News Update 03.21.08
Yesterday a pretrial hearing was held at Fort Bragg for Staff Sergeant Alberto Martinez, accused of killing two superior officers in Iraq. His attorneys urged the judge to keep gruesome crime scene photos out of evidence, and also asked that Martinez’s expert be allowed to review evidence off-base, to ensure that communications between counsel and the expert remain confidential. Meanwhile, prosecutors asked the judge to reconsider his earlier decision to suppress a statement made by Martinez shortly after the explosion. He declined. A court martial is scheduled for late June, but could be delayed if prosecutors decide to appeal the judge’s ruling.
The Supreme Court ruled in Snyder v. Louisiana (opinion here, SCOTUSWiki background here) on Wednesday. The Court did not address the “sexiest” issue in the case; that the prosecutor made reference to OJ Simpson in a case involving a black man tried before an all-white jury. Instead, the decision focused on the State’s use of a peremptory challenge to remove an African-American from the jury pool, and whether the trial court properly ruled that it did so for non-racial reasons. You can read analysis from SCOTUSBlog here. The decision could be said to essentially be a reaffirmation of Batson and Miller-El (see below), with the happy addition of Justices Alito and Roberts on the side of good. CDW notes some other possible interpretations.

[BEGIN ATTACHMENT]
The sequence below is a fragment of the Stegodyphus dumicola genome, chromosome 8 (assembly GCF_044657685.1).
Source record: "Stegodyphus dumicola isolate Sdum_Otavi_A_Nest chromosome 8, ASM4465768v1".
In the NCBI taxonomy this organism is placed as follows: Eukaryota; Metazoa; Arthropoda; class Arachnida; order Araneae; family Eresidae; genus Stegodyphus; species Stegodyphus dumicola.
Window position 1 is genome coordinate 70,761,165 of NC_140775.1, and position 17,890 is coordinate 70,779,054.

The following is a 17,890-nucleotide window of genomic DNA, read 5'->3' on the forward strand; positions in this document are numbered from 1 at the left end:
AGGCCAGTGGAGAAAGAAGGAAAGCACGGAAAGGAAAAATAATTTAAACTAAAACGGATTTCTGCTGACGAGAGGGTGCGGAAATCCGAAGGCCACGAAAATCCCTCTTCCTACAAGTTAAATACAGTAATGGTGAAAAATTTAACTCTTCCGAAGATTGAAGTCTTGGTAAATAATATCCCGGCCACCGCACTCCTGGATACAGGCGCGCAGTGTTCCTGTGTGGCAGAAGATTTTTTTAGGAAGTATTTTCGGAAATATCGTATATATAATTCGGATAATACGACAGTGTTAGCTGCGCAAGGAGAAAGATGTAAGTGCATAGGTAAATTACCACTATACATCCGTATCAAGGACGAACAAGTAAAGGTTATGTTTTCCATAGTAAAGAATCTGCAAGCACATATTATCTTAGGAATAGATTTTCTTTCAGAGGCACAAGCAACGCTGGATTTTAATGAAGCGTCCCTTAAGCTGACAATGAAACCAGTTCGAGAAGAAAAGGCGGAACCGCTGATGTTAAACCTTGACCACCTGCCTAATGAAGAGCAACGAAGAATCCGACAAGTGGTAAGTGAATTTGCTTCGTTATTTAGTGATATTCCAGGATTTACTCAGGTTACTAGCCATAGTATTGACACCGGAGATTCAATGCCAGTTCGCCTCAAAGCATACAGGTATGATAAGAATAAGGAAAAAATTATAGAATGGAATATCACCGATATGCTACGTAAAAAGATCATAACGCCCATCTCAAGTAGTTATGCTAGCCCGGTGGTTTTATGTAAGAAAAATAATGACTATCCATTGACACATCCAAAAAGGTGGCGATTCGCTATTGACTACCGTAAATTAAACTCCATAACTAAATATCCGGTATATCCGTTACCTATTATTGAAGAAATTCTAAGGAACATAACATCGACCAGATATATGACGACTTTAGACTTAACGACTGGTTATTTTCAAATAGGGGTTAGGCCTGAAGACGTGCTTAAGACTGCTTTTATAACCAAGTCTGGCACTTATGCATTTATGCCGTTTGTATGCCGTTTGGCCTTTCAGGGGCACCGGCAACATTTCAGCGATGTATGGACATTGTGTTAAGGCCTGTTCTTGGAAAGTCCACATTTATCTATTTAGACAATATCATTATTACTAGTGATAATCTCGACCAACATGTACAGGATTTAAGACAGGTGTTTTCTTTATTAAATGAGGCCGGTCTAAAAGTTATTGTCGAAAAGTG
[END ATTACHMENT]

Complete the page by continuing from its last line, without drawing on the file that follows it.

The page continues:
In Georgia, Republican legislators have put a bill through the House that would allow a person to be sentenced to death even if two members of the jury voted for life. Georgia would become only the fifth state to allow a death sentence by means other than a unanimous jury vote. You can read the bill here. I note that the bill started off as a perfectly reasonable measure, which would have allowed prosecutors to seek life without parole in aggravated murder cases without first seeking the death penalty.
In Texas, Thomas Miller-El (of Miller-El v. Dretke) has entered a plea to the murder for which he was originally sentenced to death. Three years ago, the US Supreme Court reversed Miller-El’s death sentence after finding that jury selection at his trial had been tainted by racial bias. The Court found that the prosecutor questioned black and white prospective jurors differently, claimed to strike black jurors for reasons it did not strike white jurors, and that the prosecutor’s office had engaged in pattern of racially discriminatory jury selection over the years. The opinion is online here. Miller-El will serve life in prison.